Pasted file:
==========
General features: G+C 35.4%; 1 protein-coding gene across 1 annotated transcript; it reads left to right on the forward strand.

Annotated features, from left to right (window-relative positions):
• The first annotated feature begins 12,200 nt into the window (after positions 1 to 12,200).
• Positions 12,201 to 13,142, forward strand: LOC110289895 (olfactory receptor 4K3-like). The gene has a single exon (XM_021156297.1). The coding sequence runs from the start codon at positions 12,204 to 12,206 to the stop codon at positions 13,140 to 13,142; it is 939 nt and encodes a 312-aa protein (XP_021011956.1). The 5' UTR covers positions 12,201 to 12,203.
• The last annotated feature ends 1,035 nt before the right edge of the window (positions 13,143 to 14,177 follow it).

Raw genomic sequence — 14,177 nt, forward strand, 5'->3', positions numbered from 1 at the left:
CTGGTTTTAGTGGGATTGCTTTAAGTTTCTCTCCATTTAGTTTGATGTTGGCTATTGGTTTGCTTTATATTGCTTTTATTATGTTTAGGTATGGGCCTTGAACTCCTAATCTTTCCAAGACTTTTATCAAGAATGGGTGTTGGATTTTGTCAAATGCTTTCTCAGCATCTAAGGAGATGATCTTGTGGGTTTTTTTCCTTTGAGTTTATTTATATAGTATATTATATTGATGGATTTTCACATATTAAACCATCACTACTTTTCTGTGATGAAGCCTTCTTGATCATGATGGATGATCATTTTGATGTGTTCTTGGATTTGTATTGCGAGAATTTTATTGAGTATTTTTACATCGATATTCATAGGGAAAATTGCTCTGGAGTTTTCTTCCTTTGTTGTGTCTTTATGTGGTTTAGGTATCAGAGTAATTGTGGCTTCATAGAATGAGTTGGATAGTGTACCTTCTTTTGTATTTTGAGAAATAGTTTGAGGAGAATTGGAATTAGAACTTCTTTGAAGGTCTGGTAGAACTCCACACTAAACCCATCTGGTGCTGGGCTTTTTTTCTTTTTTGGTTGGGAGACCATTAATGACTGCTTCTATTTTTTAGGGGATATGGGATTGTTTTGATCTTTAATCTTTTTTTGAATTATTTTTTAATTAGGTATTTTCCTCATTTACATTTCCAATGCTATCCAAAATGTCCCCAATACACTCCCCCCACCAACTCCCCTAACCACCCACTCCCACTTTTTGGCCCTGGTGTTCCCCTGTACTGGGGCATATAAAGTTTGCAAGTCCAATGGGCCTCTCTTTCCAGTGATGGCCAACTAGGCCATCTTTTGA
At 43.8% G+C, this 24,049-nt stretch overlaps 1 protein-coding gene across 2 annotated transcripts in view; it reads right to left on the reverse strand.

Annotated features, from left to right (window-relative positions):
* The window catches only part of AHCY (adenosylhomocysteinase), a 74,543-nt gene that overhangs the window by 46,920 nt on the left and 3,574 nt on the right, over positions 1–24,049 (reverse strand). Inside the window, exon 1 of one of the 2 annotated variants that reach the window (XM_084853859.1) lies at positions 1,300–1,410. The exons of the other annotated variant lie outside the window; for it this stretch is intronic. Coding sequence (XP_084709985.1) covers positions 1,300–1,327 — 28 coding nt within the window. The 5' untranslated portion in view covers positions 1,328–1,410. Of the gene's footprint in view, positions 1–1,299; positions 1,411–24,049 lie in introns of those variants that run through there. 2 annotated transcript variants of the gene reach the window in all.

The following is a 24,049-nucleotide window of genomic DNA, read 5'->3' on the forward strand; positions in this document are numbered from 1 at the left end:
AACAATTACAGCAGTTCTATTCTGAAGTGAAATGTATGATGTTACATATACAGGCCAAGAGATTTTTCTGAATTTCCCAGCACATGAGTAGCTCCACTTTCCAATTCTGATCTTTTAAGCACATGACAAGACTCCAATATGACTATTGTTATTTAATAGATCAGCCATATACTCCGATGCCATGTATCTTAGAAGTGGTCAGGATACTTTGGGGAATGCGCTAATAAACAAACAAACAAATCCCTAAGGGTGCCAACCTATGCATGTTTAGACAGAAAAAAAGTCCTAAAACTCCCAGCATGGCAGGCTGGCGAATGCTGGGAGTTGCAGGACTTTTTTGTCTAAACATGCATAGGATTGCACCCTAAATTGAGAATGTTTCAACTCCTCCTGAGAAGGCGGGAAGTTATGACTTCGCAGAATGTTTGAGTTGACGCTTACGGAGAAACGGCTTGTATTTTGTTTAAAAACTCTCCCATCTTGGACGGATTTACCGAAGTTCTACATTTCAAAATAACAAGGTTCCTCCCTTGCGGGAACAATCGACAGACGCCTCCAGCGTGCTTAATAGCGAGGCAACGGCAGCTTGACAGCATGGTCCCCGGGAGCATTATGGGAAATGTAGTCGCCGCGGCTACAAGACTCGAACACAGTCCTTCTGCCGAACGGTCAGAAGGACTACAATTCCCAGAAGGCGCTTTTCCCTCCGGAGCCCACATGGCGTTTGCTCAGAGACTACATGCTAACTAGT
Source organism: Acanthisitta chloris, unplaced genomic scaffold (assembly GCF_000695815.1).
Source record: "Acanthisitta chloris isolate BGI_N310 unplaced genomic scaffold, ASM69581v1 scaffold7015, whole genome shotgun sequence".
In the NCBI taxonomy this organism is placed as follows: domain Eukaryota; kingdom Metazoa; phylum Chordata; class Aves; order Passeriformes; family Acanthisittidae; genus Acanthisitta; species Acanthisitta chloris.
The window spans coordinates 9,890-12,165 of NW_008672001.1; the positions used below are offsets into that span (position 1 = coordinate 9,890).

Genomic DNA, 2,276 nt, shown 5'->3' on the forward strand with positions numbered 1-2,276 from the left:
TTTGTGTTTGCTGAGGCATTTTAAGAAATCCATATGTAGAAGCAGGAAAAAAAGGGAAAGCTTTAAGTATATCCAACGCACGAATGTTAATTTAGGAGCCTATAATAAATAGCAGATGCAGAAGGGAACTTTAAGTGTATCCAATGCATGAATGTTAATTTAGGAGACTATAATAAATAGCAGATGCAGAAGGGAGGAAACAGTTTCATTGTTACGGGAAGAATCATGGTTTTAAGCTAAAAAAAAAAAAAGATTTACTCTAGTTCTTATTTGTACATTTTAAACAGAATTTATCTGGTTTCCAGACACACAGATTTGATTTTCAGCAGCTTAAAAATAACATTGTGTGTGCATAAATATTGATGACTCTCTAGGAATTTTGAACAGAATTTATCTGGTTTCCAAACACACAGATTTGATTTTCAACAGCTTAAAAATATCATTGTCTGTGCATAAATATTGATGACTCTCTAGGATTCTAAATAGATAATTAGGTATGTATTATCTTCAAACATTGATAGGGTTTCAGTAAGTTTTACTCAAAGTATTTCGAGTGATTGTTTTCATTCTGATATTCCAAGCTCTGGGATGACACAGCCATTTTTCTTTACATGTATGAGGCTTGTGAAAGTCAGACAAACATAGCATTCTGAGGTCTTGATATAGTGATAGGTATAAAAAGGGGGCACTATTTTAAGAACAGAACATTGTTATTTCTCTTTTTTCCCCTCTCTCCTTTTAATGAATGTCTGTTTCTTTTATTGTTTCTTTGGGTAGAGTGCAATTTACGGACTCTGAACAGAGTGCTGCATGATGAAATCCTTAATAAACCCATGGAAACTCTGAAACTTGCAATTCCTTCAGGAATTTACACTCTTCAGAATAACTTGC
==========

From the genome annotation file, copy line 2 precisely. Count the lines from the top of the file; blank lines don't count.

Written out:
Annotated features, from left to right (window-relative positions):